I started a new job at the beginning of December, and in those first two weeks I've had a few traumatic events happen in my personal life. I haven't necessarily been the happiest person at the jobs I've been at, but this last week I started as a teary mess and now feel completely numb. I'm worried that I am coming across as rude or mean.

Also probably worth mentioning that I seemed to have started off on the wrong foot: a sarcastic remark I made unintentionally hurt someone's feelings (my manager had a one on one with me about it), I went to a different department to ask about their workflow (I'm legacy software, they're the new stuff), and I think I came across as uppity (I'm still in training, but I saw the code was lousy with "magic numbers", which I lamented to someone).

Due to the magnitude of the personal events, I think it's going to take me a very long time to recover, but even so I don't feel like being happy, or even pretending to be. I haven't smiled or laughed the whole week, and I've only really talked to people if there's a work need. Is there a "right" way to avoid conflict while feeling like this?

UPDATE (A little over a month after this was written):

I was terminated, partly because I "seemed unfriendly" and "was always doom and gloom." Guess that answers my question...

  • Not at the moment. I've been looking at the EAP brochure to see how it can help.
    – S W
    Dec 22, 2018 at 13:55
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    When you are a new developer, and complain about the quality of existing code, be very careful not to complain to the person who wrote it.
    – gnasher729
    Dec 22, 2018 at 15:35
  • @gnasher729 Wise words. I've only worked in legacy code, so I guess I've been assuming anyone who wrote it has already left/retired.
    – S W
    Dec 23, 2018 at 3:17
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    Re: Update - I'm so sorry that you got fired for this. I'm always scared of that happening to me, too. I hope you find a job that allows you to be fully human with your own opinions and reactions to life. Mar 11, 2019 at 14:13
  • @April I did get a new job, and it's a much healthier place to work at, both socially and as a programmer. I've been feeling immensely better already. (Also it pays better, and it's a government job and I came from the private sector. Go figure, right?)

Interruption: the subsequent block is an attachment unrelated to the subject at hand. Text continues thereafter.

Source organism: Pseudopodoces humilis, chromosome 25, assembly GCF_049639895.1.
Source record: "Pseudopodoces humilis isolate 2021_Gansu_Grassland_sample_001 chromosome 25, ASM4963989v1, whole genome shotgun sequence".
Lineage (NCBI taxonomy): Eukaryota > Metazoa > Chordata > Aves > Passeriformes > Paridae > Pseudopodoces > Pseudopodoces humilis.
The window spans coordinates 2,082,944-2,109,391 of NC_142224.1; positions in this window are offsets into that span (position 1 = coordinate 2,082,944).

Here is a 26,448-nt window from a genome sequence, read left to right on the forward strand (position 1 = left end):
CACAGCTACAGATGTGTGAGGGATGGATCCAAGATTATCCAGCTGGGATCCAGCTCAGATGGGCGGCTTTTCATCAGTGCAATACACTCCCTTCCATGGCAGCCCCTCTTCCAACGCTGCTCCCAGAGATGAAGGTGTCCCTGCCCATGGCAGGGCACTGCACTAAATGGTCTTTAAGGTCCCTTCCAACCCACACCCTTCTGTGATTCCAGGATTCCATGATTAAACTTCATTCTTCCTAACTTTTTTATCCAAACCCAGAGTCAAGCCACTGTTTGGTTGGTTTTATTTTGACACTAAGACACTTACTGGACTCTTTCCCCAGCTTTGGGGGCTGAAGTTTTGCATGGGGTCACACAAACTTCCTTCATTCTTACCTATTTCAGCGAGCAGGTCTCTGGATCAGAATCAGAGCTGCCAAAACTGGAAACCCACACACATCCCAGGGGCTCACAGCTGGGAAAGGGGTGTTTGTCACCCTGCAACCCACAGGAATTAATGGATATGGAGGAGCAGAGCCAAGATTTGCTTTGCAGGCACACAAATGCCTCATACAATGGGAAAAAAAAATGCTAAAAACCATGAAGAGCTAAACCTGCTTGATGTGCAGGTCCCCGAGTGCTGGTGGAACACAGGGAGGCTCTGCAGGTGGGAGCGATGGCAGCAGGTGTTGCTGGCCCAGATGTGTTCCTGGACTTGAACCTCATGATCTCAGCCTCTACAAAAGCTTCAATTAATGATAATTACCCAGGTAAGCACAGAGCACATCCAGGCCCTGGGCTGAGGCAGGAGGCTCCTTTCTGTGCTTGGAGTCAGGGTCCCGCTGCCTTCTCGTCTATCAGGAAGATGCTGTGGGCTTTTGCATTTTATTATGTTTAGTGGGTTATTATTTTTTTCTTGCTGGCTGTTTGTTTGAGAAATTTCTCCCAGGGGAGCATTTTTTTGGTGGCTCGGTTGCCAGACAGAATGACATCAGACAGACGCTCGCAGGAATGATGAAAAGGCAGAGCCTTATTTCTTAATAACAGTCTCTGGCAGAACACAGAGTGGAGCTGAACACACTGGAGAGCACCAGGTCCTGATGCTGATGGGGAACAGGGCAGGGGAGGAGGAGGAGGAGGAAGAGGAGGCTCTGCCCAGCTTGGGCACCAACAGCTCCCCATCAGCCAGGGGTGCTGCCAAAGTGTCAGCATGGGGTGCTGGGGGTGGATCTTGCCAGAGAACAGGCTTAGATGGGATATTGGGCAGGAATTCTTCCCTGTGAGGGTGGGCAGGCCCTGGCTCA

– S W
    Mar 24, 2019 at 4:12

1 Answer 1


I understand how you feel. I lost my son nearly 4 years ago and I never thought I could be happy again. It's just difficult to not take a negative look on things when you're going through something like that.

What I learned is that you don't have to go through this alone. Talking to your manager privately is a great way to start so they understand what is going on in your life and they can help explain things on your behalf. I saw this from the other side once when a program manager started lecturing me about missing a deliverable in a public meeting. I was about to respond when my manager signaled to me that he wanted to respond instead sensing I was not happy with the situation. My manager smoothed the situation over with the program manager (the program manager was actually mistaken about the timing of the deliverable). My manager later told me that the program manager had recently lost a family member and everyone's been trying to cut him some slack. I understood the lecturing is not the program manager's normal behavior and I didn't expect him to apologize given the context. The point is that it can be difficult to discuss personal matters at work, but you'd be surprised at what a little context could do. It's also important to remember that you can't expect that slack forever and take advantage of your team either. But your team will give you time to work things out.

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    I am very sorry for your loss. I hope you are doing better. And thank you for the feedback and advice.
    – S W
    Dec 22, 2018 at 13:54
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    @SW Thank you for the kind words. I've mourned and shifted my outlook on life for better. My son may not have lived long, but he taught me a lot about living life.
    – jcmack
    Dec 22, 2018 at 18:29

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